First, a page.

Posted by Brad @ 12:14 pm on July 26th 2012

Progressives for Audit the Fed

Ron Paul’s this-time non-watered-down version of Audit the Fed passed yesterday 327-98. The only people that opposed it were, essentially, Democratic leadership. It does not look likely to pass the Senate, and even if it did, Obama would veto it.

Which is a curious thing, really, as the biggest political movement within liberalism these last few years has been Occupy Wall Street (otherwise known as the Left’s Tea Party, just with more media gushing but less political effectiveness), and in general the movement, typified by people like Elizabeth Warren or rhetoric relating to the 1%, against corporate cronyism and Too Big To Fail institutions screwing the little guy. Ironically, that’s a movement that has some hold in conservatism as well, which certainly prays at the alter of capitalism but at the same time shares much of the left’s outrage at government giveaways and largesse to giant corporate entities – although neither side seems inclined to acknowledge that overlap.

Anyway, Glenn Greenwald has a nice post up explaining why Ron Paul’s Audit the Fed coalition is backed up in large measure by the Democratic party’s most progressive members, but that it is Democratic party leadership that will kill it. This, despite the fact that even the watered-down 2010 version of the Audit the Fed bill wound up more than earning its keep, discovering the the Fed loaned or gave away $16 trillion – I say again, trillion – to giant corporations and financial institutions, both foreign and domestic, that we mostly didn’t know about. One would imagine loaning out $16 trillion in the midst of a massive recession and debt crisis would be worth, you know, being kind of transparent about.

That is not the view of President Obama, however. The ultimate irony here is his belief, which is the establishment belief generally, that potentially subjecting the Federal Reserve to national politics cripples its ability to make critical decisions – that this is apparently not an issue with health care is cognitive dissonance on the level of the Republicans’ “government does not work at all unless it’s one we set up at gunpoint in a foreign country”. That is also, incidentally, Obama’s basic view on war and law enforcement powers, although in that he joins the GOP.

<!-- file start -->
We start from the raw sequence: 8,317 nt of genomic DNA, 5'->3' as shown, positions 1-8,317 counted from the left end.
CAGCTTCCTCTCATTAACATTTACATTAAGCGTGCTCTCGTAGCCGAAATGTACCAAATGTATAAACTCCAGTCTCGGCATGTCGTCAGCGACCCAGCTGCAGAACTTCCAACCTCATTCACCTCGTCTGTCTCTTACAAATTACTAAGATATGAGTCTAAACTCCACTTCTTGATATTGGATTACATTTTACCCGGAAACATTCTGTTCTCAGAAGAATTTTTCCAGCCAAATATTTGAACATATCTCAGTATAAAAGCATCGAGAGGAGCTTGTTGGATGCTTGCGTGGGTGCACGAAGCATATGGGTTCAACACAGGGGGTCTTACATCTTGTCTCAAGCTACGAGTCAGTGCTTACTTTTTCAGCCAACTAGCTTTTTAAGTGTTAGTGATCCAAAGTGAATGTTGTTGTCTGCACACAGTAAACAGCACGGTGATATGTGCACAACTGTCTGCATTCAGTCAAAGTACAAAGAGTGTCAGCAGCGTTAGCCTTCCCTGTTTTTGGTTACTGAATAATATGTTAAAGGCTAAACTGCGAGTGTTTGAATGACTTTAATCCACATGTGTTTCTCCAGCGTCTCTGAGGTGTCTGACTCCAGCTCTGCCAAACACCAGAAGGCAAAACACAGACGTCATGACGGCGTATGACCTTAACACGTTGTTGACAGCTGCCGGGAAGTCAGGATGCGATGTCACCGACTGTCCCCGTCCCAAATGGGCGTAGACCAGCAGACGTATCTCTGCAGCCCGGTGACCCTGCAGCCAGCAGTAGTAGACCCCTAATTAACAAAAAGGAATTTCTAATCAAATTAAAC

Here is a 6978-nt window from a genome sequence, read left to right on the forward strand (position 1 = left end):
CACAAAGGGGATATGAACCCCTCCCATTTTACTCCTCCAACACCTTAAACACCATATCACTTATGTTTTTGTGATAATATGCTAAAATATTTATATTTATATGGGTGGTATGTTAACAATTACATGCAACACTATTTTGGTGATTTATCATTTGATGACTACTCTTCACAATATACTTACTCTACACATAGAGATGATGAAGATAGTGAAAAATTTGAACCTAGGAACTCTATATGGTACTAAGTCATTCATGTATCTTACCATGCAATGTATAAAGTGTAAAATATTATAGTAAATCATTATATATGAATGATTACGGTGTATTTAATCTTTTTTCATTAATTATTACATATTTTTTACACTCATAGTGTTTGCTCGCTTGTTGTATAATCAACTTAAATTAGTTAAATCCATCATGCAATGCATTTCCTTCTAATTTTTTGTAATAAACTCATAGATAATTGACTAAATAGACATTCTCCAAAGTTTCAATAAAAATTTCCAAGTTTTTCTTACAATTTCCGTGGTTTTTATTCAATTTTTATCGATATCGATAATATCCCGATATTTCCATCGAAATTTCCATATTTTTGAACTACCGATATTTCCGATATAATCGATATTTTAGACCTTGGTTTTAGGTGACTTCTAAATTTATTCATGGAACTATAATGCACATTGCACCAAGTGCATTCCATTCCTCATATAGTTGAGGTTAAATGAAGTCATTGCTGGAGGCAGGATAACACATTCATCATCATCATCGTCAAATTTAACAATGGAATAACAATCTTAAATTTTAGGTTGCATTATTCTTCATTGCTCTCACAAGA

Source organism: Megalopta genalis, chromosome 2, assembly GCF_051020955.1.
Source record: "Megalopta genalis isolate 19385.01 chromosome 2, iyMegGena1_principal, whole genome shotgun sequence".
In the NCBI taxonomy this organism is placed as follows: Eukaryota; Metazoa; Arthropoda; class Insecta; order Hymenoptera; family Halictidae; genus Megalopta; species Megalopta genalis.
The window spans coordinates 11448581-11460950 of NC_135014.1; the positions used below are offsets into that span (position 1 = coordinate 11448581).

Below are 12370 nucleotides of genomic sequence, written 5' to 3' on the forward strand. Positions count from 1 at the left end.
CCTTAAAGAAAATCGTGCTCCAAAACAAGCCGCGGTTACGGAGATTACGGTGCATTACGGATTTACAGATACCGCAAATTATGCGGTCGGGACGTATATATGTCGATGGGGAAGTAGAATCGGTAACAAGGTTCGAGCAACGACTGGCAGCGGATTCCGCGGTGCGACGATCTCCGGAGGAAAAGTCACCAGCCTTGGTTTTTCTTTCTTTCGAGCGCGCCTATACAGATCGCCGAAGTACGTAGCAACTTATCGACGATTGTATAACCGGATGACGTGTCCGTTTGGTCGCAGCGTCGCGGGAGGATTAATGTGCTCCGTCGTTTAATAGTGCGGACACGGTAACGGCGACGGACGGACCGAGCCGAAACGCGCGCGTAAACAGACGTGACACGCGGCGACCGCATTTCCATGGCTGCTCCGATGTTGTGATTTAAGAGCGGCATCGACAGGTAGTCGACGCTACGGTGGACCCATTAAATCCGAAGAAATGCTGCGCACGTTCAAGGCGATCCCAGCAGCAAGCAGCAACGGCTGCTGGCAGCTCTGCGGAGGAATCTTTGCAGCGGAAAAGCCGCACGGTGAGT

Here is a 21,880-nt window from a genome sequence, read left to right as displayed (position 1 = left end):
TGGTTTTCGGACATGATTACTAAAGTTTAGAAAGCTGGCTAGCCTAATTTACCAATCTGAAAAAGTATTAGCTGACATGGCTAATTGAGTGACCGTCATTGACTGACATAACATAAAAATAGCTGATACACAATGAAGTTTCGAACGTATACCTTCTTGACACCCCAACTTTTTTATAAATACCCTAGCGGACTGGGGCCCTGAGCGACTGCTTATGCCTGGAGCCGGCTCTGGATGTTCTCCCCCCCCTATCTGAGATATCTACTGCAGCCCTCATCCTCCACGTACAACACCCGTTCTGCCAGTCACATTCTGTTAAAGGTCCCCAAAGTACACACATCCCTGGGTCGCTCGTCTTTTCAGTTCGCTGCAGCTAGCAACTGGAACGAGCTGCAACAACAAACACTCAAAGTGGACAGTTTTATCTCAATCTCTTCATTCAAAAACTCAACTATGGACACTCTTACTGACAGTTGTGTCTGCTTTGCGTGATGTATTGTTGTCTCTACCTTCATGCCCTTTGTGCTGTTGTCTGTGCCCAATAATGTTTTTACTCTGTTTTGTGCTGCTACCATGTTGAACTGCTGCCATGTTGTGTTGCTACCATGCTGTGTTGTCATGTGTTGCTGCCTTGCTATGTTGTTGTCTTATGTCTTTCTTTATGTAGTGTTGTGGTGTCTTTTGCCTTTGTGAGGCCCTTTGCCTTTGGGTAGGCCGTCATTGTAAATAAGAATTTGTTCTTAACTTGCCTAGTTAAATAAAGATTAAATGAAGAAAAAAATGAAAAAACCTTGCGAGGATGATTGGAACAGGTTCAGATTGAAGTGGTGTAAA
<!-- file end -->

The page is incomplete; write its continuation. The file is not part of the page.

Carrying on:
In any case, I remain a bit staggered by Democrats’ disinclination to hold their President accountable even in case where he is actively opposed to their fundamental principles and actively working to dismantle them in governance, in the same way I was staggered when it was the Republicans and Bush. But I think I’m officially at the point now where I’m no longer going to accept any charges of hypocrisy from the Andrew Sullivans of the world screaming “where were the Tea Partiers when Bush was doing X?!!”

7 Comments »

  1. Understand-it is mostly High Finance buyout of the Dem elite, with more than a sprinkle, however, of a fear of alienating black votes.
    You would have more chance of change if O was a true black nationalist, something like elements of the silly “right” believe he is.

    Comment by truthteller — 7/26/2012 @ 7:10 pm

  2. In other words, multiculturalism of the kind the fashionable liberal and many fashionable libertarians like…isn’t working-except for the Elite.

    Comment by truthteller — 7/26/2012 @ 7:12 pm

  3. A little unclear on what this has to do with black people. Remind me?

    Comment by Brad — 7/26/2012 @ 11:03 pm

  4. Yeah, totally unable to parse what those two comments are getting at. Had there been a link I would assume it was comment spam.

    Comment by Jack — 7/27/2012 @ 11:41 am

  5. Even Katrina vanden Heuvel acknowledged
    the case for primarying O from the Left was very good but it shouldn’t be done for fear of alienating back voters.

    This explains much of the dramatically reduced opposition to O’s sellout to Wall Street across the board, (and to the drone program for example) but since I write as a populist-nationalist more than a libertarian the message might not be easily assimilated.